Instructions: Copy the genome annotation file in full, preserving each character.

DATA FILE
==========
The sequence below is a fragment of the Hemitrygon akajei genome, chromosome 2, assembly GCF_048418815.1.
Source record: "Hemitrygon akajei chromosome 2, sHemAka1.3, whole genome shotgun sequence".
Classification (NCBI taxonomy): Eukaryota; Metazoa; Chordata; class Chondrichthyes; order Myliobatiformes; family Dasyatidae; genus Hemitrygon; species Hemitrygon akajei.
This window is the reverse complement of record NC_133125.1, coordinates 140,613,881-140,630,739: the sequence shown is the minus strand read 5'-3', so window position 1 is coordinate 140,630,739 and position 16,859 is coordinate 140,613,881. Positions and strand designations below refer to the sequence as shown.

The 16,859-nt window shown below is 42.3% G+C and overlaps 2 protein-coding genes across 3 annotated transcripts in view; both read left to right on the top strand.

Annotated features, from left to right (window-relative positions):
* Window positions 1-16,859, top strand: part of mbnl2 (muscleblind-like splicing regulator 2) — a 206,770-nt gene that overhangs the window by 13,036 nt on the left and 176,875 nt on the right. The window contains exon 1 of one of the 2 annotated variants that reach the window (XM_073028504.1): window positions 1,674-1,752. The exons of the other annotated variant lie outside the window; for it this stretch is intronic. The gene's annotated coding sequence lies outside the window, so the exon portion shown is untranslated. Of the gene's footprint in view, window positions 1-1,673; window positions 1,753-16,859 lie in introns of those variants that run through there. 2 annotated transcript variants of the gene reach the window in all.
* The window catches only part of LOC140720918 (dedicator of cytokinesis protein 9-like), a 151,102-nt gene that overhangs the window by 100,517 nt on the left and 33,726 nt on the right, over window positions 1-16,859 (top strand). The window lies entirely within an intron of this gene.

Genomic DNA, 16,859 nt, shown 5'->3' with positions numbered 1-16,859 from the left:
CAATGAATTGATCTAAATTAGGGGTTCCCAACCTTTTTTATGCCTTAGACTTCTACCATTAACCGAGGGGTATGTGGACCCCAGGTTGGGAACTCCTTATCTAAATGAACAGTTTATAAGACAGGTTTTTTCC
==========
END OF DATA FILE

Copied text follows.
The sequence below is a fragment of the Hemitrygon akajei genome, chromosome 2, assembly GCF_048418815.1.
Source record: "Hemitrygon akajei chromosome 2, sHemAka1.3, whole genome shotgun sequence".
Classification (NCBI taxonomy): Eukaryota; Metazoa; Chordata; class Chondrichthyes; order Myliobatiformes; family Dasyatidae; genus Hemitrygon; species Hemitrygon akajei.
This window is the reverse complement of record NC_133125.1, coordinates 140,613,881-140,630,739: the sequence shown is the minus strand read 5'-3', so window position 1 is coordinate 140,630,739 and position 16,859 is coordinate 140,613,881. Positions and strand designations below refer to the sequence as shown.

The 16,859-nt window shown below is 42.3% G+C and overlaps 2 protein-coding genes across 3 annotated transcripts in view; both read left to right on the top strand.

Annotated features, from left to right (window-relative positions):
* Window positions 1-16,859, top strand: part of mbnl2 (muscleblind-like splicing regulator 2) — a 206,770-nt gene that overhangs the window by 13,036 nt on the left and 176,875 nt on the right. The window contains exon 1 of one of the 2 annotated variants that reach the window (XM_073028504.1): window positions 1,674-1,752. The exons of the other annotated variant lie outside the window; for it this stretch is intronic. The gene's annotated coding sequence lies outside the window, so the exon portion shown is untranslated. Of the gene's footprint in view, window positions 1-1,673; window positions 1,753-16,859 lie in introns of those variants that run through there. 2 annotated transcript variants of the gene reach the window in all.
* The window catches only part of LOC140720918 (dedicator of cytokinesis protein 9-like), a 151,102-nt gene that overhangs the window by 100,517 nt on the left and 33,726 nt on the right, over window positions 1-16,859 (top strand). The window lies entirely within an intron of this gene.

Genomic DNA, 16,859 nt, shown 5'->3' with positions numbered 1-16,859 from the left:
CAATGAATTGATCTAAATTAGGGGTTCCCAACCTTTTTTATGCCTTAGACTTCTACCATTAACCGAGGGGTATGTGGACCCCAGGTTGGGAACTCCTTATCTAAATGAACAGTTTATAAGACAGGTTTTTTCC